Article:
One Hundred Words A Day
Thursday, November 5, 2009

  The English Grammar

To me, the English grammar is kilograms of nightmare, especially when I am faced with verb tenses.  I was born where the same word was used to express an action made in the past, present, or future.  I needed only to add already to express a done-deal act, or will for the future actions.  Where I grew up in South-East Asia, all deeds well done are praised for generations. There, a misdeed once committed was judged as if it was committed anew each day, by the father, then the son, then the grandson. The fateful action in the past continues to shadow a person’s path towards his future. 

In my culture, the present blends with the past and merges into the future.  We were made to suffer the wrongs of our forefathers and bathe in the glory of our children.  We were taught to save our happiness for the next life and pay for our past sins.  We marry for our parents and keep our silence to secure our children’s future.  We sow in the present to reap only in the future and arrive to the end of our life cycle a tumbleweed of regrets.  So I embrace this new culture where nothing would be of consequence, where old mistakes could be easily forgotten, and new beginning awaits at each life’s corner, until I walked into my first obstacle in this new land: the English tenses.  Here, the weight of the past deforms each action-word, sometimes involving Ed, sometimes not; and the burdens of the future acts are not always lifted with will, but sometimes relieved by would.  Wood?  Beats me!

An ESL teacher once explained to me about the interwoven relationship between the English past and Ed in regular actions.  I often ask myself, “Is it fair that Ed was condemned to a life haunted by his past? or should he be judged and condemned then but exonerated now?” Can anybody explain to me without confusing me further what action is regular and what is not, and why should Ed discriminate the irregular folks?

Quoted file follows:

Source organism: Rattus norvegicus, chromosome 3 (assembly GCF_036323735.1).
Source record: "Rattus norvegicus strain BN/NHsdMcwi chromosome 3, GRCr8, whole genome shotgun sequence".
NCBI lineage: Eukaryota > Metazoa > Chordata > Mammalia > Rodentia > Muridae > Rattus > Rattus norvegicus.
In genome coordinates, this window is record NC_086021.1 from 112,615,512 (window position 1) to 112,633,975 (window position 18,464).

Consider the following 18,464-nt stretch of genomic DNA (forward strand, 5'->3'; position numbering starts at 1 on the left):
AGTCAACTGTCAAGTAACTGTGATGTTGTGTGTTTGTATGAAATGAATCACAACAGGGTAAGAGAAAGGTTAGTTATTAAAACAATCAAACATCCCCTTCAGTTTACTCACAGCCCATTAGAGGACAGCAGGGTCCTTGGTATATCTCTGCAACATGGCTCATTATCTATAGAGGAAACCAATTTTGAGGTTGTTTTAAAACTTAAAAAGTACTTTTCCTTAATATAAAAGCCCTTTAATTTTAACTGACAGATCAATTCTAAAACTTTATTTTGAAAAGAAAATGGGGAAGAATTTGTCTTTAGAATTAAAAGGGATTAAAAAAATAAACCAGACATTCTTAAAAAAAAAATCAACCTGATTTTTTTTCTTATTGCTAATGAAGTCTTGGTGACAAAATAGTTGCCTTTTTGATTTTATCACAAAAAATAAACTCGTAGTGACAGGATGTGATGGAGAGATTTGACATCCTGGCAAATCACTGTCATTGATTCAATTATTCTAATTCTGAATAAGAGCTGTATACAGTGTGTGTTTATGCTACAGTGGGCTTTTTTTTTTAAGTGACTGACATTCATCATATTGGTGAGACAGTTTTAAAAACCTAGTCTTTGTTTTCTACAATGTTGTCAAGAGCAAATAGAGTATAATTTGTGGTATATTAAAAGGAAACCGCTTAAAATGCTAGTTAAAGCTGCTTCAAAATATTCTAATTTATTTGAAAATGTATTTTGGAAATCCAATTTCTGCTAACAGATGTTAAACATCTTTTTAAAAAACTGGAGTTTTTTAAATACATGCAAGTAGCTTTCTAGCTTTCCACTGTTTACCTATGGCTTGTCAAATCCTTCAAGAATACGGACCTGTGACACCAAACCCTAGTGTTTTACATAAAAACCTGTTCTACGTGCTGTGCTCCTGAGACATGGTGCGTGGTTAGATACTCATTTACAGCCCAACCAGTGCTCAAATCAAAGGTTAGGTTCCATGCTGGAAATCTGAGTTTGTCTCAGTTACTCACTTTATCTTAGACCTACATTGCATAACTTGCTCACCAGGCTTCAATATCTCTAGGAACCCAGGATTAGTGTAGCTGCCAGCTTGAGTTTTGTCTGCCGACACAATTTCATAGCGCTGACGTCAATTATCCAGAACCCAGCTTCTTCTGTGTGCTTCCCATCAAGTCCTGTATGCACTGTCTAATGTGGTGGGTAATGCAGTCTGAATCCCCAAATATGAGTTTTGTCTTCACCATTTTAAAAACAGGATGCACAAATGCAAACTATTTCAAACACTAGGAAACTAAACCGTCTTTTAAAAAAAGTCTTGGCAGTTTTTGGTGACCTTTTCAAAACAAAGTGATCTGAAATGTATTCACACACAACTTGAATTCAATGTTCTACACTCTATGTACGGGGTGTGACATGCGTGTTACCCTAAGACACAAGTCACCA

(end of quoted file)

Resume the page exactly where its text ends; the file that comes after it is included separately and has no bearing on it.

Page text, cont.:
My teacher further advised me to forget about Ed when dealing with the irregulars.  She completely confused me when she added, as if she has found a solution to my problem.  “If I were you, I would only dwell in the present.  It’s easier for non-English major.  Try to keep everything in the present.”

Why my present has anything to do with an English Major is out of my grasp. Why an English officer needs to familiarize himself with the irregulars, I never knew. For my sake, she advised that I memorize the irregular actions the same way I learned the multiplication table. "Do you ever try to analyze why two times two is four when you learn the table? Of course not. You recite it until you know it by heart. Same with the irregular folks. Just imprint them in your heart and you'll be fine." She gave me a long list of lie, lay, lain; lay, laid, laid; do, did, done, etc. and I was forever lost in the kilograms of nightmare she handed me.  I missed my Ed by the second recitation of this list.

I still am, thirty years later.

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Mother, Engineer, writer, manager, and more. I am a bit of everything, a creature of God. I am passionate with life. I fear death and its many forms. I love my mind, cherish my body. I express through WORDS.

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